Word Order in English Sentences
Declarative sentences make a statement or state a fact. They can be positive or negative. In English grammar, the usual word order in declarative sentences is subject – predicate – object.
The dog is catching the ball.
There are some languages where word order doesn’t matter: the subject (the dog) or the object (the ball) can come first in the sentence.
In English, however, we can’t change the word order, because then it would mean that the ball is the one doing the catching.
|The ball is catching the dog.|
Word Order in Declarative Sentences
Positive and negative sentences
The usual word order for declarative sentences is subject – predicate – object – place – time.
||Many people||walk||their dogs||in the park||on Sundays.|
||Many people||do not walk*||their dogs||in the park||on Sundays.|
Verbs with two objects
When a sentence has more than one object, the indirect object usually goes before the direct object.
- My dog has brought me the ball.
Jack gave his dog a present.
However, when the indirect object with has a preposition, it goes after the direkt object.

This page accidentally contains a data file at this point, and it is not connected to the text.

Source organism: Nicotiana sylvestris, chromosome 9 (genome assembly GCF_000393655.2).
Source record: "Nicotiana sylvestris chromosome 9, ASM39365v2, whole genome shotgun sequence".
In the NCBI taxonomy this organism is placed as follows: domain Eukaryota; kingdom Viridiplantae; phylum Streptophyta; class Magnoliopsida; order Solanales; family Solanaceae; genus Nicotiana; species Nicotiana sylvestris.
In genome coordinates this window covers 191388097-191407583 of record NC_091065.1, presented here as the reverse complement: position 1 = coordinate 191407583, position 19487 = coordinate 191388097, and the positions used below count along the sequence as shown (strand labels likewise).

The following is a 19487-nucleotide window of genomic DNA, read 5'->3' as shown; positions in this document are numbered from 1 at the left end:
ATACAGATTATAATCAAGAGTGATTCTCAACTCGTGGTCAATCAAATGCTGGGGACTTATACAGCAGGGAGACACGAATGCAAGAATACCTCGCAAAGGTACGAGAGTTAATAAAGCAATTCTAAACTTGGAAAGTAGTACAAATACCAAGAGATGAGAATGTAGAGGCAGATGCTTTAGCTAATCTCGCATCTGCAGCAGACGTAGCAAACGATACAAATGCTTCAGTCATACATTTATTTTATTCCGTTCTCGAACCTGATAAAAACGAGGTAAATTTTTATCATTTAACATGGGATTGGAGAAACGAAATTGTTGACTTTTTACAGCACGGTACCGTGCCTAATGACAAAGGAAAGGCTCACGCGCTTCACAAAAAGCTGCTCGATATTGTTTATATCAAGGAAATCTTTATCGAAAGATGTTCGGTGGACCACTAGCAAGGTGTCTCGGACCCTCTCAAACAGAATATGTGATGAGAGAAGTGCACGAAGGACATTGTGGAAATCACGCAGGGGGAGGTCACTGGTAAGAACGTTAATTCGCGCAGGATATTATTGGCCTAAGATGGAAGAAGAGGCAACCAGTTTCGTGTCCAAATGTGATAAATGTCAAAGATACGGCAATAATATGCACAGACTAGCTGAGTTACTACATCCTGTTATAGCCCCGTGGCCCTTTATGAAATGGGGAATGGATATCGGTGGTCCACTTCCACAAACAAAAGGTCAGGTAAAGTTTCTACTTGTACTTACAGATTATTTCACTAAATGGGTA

- My dog has brought the ball to me.
Jack gave a present to his dog.
A dependent clause forms a complex sentence together with a main clause. The word order in dependent clauses is the same, except that the clause begins with a conjunction.
- Many people walk their dogs in the park on Sundays because they don’t have the time during the week.
In theory, every English sentence should begin with a subject – but then lengthy texts would sound very boring. In order to make texts more varied and interesting, the time or dependent clause at the beginning of the sentence instead.
- On Sundays, many people walk their dogs in the park.
- Because they do not have to go to work at the weekend, many people walk their dogs in the park on Sundays.